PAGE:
We've got a new coat of paint, a new publishing system, and some new ideas we'd like to share. Launched last week, amidst deep emotional conflict as America lost in the World Cup and Netherlands advanced, the new Karma blog is 100% shinier and 100% more ambitious than the last version, with newfangled ideas like multiple authors, fancy pullquotes, and big images. The new blog has three goals, and three categories to hold them: Product Updates, to share information about the Karma product; Startup Stories, to share information about how the Karma team works; and Big Ideas, to share the larger concepts, thoughts, and dreams that drive Karma as a company.

For me, it was an exciting insight into how Karma builds things. Or, maybe just the basic premise: they enjoy building things. Because, like, there are a lot of blog solutions out there, you know? We didn't have to build another one. But the developers at Karma are obsessed with doing things well, and doing them right, and as I listed my handful requirements for an ideal blog, they decided the best thing to do would be to build it themselves.

Newfangled ideas like multiple authors, fancy pullquotes, and big images

It took about a week. Steven van Wel, our CEO and designer, iterated rapidly through a layout and aesthetic. In our team chat he'd post screenshots and take comments and return with another screenshot a few minutes later. As our startup grows, Steven won't have the time for CSS and JavaScript, and feedback from team members probably won't be as open-ended. But it let me see how Karma got to where it is: passionate, talented people doing things. I think maybe that's why they hired me: they're so busy doing stuff, they needed someone with the time to talk about it.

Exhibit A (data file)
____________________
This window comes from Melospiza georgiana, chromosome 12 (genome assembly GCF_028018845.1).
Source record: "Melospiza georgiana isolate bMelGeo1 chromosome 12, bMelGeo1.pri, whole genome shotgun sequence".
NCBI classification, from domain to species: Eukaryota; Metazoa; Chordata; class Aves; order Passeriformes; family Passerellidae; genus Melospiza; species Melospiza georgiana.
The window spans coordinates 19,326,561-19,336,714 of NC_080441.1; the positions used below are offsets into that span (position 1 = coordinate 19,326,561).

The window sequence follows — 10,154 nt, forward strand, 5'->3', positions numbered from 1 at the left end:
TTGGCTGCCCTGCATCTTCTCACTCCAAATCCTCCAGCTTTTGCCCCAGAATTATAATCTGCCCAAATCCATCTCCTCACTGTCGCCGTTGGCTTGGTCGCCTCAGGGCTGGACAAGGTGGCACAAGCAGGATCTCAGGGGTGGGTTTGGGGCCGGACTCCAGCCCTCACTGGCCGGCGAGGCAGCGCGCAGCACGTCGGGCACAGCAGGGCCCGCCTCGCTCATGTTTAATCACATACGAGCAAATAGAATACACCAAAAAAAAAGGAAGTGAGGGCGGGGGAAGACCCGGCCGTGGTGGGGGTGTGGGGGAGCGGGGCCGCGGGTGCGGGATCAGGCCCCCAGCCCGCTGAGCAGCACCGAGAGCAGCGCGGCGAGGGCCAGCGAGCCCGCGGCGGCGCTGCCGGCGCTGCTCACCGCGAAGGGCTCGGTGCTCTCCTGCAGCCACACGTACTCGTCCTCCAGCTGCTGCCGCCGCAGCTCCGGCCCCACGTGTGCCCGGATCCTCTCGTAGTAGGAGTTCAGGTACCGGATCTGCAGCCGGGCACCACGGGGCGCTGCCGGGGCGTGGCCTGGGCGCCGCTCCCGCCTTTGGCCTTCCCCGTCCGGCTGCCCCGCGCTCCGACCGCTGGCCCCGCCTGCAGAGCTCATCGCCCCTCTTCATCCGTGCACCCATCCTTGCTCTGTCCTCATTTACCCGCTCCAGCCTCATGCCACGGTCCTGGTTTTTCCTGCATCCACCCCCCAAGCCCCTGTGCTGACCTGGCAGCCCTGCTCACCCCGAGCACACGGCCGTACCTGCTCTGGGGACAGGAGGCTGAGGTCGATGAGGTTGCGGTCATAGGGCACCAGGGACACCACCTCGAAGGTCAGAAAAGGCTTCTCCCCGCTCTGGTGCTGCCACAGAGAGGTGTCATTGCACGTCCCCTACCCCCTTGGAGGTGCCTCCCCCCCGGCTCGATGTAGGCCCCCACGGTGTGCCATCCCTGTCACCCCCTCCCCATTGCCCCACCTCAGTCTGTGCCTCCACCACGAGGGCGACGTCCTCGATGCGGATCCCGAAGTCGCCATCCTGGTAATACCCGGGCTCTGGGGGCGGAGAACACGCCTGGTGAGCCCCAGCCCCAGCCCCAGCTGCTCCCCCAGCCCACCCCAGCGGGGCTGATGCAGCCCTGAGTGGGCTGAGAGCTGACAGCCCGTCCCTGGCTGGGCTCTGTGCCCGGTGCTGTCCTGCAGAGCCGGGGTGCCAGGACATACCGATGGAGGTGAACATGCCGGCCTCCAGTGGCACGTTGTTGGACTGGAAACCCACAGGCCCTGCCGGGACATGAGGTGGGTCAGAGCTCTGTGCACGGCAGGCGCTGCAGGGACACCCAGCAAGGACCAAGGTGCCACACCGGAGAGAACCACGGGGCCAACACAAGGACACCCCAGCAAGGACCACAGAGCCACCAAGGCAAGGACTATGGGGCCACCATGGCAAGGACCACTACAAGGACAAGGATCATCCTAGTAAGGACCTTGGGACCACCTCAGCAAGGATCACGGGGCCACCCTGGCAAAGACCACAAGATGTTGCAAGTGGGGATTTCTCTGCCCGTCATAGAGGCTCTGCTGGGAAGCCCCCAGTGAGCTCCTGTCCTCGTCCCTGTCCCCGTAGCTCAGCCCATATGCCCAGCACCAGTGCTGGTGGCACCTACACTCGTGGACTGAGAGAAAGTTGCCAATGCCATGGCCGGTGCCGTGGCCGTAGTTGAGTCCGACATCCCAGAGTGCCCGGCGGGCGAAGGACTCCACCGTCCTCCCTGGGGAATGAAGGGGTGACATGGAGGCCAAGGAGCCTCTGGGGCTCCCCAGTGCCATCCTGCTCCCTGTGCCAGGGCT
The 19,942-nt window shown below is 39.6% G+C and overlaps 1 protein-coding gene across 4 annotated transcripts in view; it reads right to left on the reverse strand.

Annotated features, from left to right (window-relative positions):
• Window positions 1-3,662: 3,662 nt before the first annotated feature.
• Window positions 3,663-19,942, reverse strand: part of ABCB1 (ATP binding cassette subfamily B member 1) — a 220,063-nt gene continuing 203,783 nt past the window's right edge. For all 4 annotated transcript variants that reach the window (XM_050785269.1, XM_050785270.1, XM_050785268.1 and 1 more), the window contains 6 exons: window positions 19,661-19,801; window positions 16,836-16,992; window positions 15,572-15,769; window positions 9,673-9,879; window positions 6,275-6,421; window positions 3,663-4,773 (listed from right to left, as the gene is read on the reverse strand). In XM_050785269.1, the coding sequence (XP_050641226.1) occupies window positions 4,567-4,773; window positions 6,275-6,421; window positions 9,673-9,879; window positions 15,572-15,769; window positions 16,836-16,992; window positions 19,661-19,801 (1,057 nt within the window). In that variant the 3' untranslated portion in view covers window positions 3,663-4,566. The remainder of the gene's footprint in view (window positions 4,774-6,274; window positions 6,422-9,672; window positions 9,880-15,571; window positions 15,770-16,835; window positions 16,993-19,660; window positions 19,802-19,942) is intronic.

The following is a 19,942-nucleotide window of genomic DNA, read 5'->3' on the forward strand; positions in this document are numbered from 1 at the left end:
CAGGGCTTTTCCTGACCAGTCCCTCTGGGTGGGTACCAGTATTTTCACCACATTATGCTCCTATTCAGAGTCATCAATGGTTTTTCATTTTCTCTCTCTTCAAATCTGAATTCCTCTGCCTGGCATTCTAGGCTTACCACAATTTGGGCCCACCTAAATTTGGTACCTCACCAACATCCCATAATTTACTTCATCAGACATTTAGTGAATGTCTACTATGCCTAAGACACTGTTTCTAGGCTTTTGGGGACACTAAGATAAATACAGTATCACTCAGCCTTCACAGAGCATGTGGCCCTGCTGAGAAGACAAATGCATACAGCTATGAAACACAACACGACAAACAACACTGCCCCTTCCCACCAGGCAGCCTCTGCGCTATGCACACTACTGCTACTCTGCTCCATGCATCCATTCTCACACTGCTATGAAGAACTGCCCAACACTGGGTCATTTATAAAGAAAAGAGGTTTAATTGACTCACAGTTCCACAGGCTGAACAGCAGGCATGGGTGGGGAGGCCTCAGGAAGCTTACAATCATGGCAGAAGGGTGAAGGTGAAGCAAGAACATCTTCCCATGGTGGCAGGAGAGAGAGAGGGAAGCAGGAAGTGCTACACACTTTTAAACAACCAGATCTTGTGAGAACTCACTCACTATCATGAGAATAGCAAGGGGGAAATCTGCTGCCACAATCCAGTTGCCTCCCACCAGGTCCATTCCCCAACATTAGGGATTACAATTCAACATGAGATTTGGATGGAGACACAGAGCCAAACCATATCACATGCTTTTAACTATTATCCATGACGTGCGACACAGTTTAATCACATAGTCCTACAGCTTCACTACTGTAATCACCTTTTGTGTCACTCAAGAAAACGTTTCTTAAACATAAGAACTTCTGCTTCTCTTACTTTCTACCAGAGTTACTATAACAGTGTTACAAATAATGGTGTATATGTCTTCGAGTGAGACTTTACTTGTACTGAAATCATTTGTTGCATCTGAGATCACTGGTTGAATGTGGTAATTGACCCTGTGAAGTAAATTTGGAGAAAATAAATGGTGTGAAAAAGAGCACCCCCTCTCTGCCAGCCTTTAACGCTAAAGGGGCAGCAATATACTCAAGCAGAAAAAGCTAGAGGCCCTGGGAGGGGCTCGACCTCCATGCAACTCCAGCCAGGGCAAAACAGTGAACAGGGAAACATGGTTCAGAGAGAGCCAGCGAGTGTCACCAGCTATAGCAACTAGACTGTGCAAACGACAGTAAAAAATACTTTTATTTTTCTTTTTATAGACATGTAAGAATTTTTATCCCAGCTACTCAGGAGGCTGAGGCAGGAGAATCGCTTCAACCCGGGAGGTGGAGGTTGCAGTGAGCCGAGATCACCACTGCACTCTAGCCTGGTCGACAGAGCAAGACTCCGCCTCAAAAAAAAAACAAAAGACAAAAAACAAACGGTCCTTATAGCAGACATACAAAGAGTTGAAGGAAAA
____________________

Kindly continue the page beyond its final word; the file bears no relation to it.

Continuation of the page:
After the design was completed, the project was handed off to Iain Hecker and Arie Meeldijk. They both live in the Netherlands, but were in New York for a couple of weeks to commingle with the new hires (like myself). I watched in fascination as they sat at the desk next to me and tag-teamed the project, doing mysterious things with code befitting a movie montage sequence of "hacking the mainframe." Except the result was this delightfully simple blog you find yourself on now.

It's just a blog, I know, but I'm proud of it. Architecturally it's included in the larger system of Karma technology that generates the website, the store, the user dashboard, and ultimately helps people get online wherever they are. We live in a world powered by software, and Karma's good at making software. I look forward to telling you all about it.


About Paul Miller

That guy who left the internet for a year